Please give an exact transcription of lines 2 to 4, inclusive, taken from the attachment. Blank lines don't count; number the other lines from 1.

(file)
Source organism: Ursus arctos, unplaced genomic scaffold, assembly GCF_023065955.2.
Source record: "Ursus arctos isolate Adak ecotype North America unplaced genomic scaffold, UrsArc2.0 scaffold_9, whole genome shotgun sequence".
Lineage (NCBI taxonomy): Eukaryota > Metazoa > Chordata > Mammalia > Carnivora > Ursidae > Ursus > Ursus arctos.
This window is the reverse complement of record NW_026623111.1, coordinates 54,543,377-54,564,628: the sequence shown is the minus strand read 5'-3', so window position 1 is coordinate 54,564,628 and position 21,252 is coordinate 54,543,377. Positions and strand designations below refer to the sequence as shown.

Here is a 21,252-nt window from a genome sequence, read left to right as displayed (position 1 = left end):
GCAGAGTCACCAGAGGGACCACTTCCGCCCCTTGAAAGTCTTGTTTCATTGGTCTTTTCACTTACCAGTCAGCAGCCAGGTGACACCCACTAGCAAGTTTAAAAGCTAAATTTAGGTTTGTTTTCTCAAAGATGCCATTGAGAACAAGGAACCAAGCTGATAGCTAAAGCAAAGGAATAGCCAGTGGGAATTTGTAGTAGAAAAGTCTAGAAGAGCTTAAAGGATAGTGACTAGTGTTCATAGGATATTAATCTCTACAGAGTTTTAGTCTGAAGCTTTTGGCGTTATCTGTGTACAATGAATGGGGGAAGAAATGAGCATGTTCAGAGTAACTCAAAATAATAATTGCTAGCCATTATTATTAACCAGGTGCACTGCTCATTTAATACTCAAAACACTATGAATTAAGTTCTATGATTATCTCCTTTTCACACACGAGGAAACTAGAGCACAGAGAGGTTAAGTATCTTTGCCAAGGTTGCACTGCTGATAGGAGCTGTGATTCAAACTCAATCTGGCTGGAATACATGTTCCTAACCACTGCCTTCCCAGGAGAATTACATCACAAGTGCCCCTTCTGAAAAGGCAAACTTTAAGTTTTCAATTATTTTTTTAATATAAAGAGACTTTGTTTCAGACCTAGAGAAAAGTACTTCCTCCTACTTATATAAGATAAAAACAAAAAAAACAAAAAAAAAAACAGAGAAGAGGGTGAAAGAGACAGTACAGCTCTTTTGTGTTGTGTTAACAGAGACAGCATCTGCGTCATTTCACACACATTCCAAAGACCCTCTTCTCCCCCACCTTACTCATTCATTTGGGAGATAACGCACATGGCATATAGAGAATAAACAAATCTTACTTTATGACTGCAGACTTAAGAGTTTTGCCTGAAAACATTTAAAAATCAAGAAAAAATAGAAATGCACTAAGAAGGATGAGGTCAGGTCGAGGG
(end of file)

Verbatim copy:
Source record: "Ursus arctos isolate Adak ecotype North America unplaced genomic scaffold, UrsArc2.0 scaffold_9, whole genome shotgun sequence".
Lineage (NCBI taxonomy): Eukaryota > Metazoa > Chordata > Mammalia > Carnivora > Ursidae > Ursus > Ursus arctos.
This window is the reverse complement of record NW_026623111.1, coordinates 54,543,377-54,564,628: the sequence shown is the minus strand read 5'-3', so window position 1 is coordinate 54,564,628 and position 21,252 is coordinate 54,543,377. Positions and strand designations below refer to the sequence as shown.